Achille Compagnoni: Mountaineer whose ascent of K2 left a legacy of bitter controversy

When Achille Compagnoni and Lino Lacedelli staggered to the summit of K2 as the sun was sinking on 31 July 1954 they restored for Italy a touch of national pride after the humiliations of fascism and wartime defeat. Straddling the border of Pakistan and China in the Karakoram mountains, K2, at 8,611 metres, is the world's second highest summit and following the British success on Everest was the highest untrodden place on Earth. Fame was assured for Compagnoni and his team-mates but personal rivalries and tactics high on the mountain left a legacy of bitterness and lawyers' bills. Only last year, the Club Alpino Italiano issued the latest "official" version of what happened high up on the first ascent of K2.

Compagnoni, throughout, remained truculently adamant of his own blameless conduct and scathing of those who would "throw mud" at Italy's heroes. In this he was at one with the geographer Ardito Desio, who led the 1954 expedition in autocratic style.

Though most climbers today deplore any chauvinistic flag-waving, for post-war Italy, and for Desio in particular, victory on K2 was a matter of national honour. In 1950, the French had planted the tricolour on Annapurna – the first of the world's 8,000-metre peaks to be climbed – and then in 1953 the British (through the agency of Hillary and Tensing) had finally "knocked off" Everest.

K2 was also regarded by the Italians as "theirs" by a kind of proprietorial right. Their countrymen, along with Americans, had been the most active in trying to force a route to its classic pyramidal summit. Indeed, the most commonly attempted line bears an Italian name, the Abruzzi Spur, after Luigi Amedeo di Sovoia, the Duke of Abruzzi, who prospected it in 1909.

Desio assembled his expedition on unashamedly military lines that he said would be familiar to those who had served in Alpine regiments during wartime. Compagnoni must have felt quite at home as a veteran of the Alpini, Italy's elite mountain corps. Headquartered in the Aosta valley, he had become an expert ski-tourer and climber and, after the Second World War, became an alpine guide.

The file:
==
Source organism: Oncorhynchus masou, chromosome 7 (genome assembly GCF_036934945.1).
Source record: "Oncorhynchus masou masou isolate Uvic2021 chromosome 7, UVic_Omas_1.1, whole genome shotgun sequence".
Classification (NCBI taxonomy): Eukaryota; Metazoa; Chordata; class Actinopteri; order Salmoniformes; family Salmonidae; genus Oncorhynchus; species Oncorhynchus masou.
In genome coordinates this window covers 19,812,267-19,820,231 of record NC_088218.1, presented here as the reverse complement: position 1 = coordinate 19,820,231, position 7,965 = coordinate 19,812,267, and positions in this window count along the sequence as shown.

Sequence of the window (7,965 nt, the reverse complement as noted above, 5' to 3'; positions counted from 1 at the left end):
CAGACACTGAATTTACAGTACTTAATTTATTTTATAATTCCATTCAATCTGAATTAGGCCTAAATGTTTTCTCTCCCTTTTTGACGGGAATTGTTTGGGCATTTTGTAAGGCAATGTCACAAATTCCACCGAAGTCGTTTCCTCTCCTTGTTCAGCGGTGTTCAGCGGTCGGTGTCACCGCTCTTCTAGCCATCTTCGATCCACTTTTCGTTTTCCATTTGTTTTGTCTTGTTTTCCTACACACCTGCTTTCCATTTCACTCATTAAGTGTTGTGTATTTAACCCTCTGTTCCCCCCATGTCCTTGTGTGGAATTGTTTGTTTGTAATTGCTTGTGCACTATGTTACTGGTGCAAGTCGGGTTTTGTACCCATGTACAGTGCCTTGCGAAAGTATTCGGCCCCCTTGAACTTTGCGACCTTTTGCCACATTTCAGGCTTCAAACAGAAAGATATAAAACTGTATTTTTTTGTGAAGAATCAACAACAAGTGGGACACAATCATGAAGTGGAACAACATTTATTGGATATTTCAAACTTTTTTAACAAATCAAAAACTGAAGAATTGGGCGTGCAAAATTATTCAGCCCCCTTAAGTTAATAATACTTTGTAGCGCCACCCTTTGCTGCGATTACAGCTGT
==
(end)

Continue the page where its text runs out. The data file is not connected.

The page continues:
Though pushing 40, Compagnoni's selection was a shrewd choice by Desio (who was himself 57, a ripe age for Himalayan pioneering.) He was strong, ambitious and used to obeying orders, which would come aplenty – usually in Blimpish messages dispatched by Desio from the base camp he rarely left.

With an 11-strong climbing team – the cream of Italian mountaineering bar the spurned Riccardo Cassin – plus four scientists, a doctor, a film-maker, and a mind-boggling 500 porters, Desio marshalled his caravan up the Baltora glacier. All was in place by 31 May for what became a two-month war of attrition, climbers sapped by sickness, poor weather and altitude. Each dip in morale brought an exhortatory note to the front line from Desio: "The honour of Italian mountaineering is at stake", read one. "If you succeed... the entire world will hail you champions of your race," said another. Not surprisingly those struggling in deep snow or tent-bound for days on end dubbed their leader "Il Ducetto" – in effect, the little Mussolini.

The most dangerous of the 8,000m peaks, K2 was already earning its epithet "the savage mountain". Three Sherpas and an American had perished in 1939 and just the season before Desio arrived, another American, Art Gilkey, had been lost in an avalanche. Then at the end of June, the Italians buried Mario Puchoz by the Gilkey Memorial at Base Camp; the 36-year-old guide from Courmayeur had died low on the Abruzzi Spur, probably of pulmonary oedema.

A fortnight later, Desio's "champions of your race" missive placed Compagnoni in charge of the summit attempt. He proved a redoubtable lieutenant and by the evening of 28 July he and Lacedelli, aided by others, were established at Camp VIII at 7740m ready to tackle the ice cliffs that bar the way to the top. Up here is where K2 exacts its heaviest toll on climbers, their minds fuddled by thin air, bodies fatigued and chilled. Last year 11 perished.